Touching BasesJune 29, 2010
Shifts Happen
By Jeremy Greenhouse

Last week, I explored the difference between those players who hit with the shift and those who do not. It would be useful to show that the shift does, in fact, play a part in BABIP, and the observed effect was not only a product of different player pools. So I took the 16 players I believe to be semi-regularly shifted and found their groundball data with men on base vs. with no men on. This serves as a proxy that shows whether the defense is shifting them or not. Below is a plot of the 16 batters' groundball average based on trajectory angle and, below that, a plot showing the frequency at which these batters hit to each angle.


With men on, these pull hitters are able to pick up more hits on balls up the middle and in the 3-4 hole. The shift is most effective on balls in these locations, so this makes sense that these vacated holes result in hits. However, I think balls directly at the first baseman go for hits more often with men on base because the first baseman has to hold the runner on and not because the shift is off. The only place where there is an improved BABIP when the bases are empty is on balls down the third base line.

I've heard the argument that the shift takes away the outer part of the plate from the pitcher. Under this logic, the shift actually works to the hitter's advantage, as any ball that's on the outer half can be easily taken the other way for an automatic hit, and therefore the pitcher must pitch predictably inside. Using the same sample, I split the plate into halves and found the groundball distribution.


I think the takeaway here is that it's not natural for these guys to hit down the third base line. So unless they decide to change their approach dramatically, i.e. bunt, the defense can vacate third base, and the pitcher can pitch outside with no fear of a hit going right down the line.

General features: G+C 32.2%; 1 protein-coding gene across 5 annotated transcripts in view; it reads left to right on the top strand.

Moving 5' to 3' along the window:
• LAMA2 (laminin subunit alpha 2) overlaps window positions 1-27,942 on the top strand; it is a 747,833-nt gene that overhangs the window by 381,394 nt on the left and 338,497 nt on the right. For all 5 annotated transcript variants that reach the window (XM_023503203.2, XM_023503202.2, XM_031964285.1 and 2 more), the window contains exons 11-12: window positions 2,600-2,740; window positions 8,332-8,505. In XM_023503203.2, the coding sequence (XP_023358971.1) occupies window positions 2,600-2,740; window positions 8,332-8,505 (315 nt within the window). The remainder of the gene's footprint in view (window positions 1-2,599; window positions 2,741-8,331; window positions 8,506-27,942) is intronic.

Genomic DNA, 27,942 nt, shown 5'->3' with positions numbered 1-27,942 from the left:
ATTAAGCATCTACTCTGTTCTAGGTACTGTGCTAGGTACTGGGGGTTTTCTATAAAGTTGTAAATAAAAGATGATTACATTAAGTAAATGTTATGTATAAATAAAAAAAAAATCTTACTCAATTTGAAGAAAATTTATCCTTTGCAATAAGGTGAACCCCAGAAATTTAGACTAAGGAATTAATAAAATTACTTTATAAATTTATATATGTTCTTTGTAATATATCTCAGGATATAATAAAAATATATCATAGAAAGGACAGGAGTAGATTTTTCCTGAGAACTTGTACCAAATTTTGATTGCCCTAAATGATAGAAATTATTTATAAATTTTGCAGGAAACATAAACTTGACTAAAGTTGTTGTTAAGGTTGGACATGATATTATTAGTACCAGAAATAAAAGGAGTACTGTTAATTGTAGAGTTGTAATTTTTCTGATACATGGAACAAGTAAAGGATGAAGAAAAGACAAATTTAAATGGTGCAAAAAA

The other unusual infield alignment, besides the shift, is the infield in. I searched for all grounders with a man on third in the seventh inning or later, which is when the infield might be drawn in. I just began the process of linking the Gameday database to Retrosheet, so unfortunately, I don't yet have data that indicates the number of outs or the score during each at bat. Instead, I broke the data into two groups based on whether the final score of the game was close (one or two runs) or not. In a blowout, teams never bring the infield in.


I don't have much confidence in the crude distinction between these two groups. This neither proves nor disproves that that batting average on groundballs goes up .100 points with the infield in. There might be evidence that bringing the infield in surrenders hits on balls in the holes, but not necessarily at the fielders.

Finally, I looked at bunts. I took all bunts that occurred with the bases empty, so I knew the batter was bunting for a hit, and split the data by handedness.


RHBs are most successful bunting down the first base line, where they bunt more often than LHBs. LHBs are most successful bunting toward third, where they bunt more often than RHBs.

I feel like there are wins to be had here. The difference between a third baseman playing in for a bunt or playing behind 2nd base in a shift isn't trivial in preventing runs. I don't know if it would be asking too much for the bench coach to study spray charts and plan defensive alignments for the opposition, but then again, I don't know what a bench coach does. What does a bench coach do?


Good stuff, Jeremy. The most important bench coaches are in Atlanta and Chicago because they take over the manager's duties when Bobby Cox and Lou Piniella get thrown out of a game. They are usually former base coaches who have moved up (down?) in the world. It is also very important that they know how to take orders from their ejected managers who are positioned down the tunnel to the clubhouse.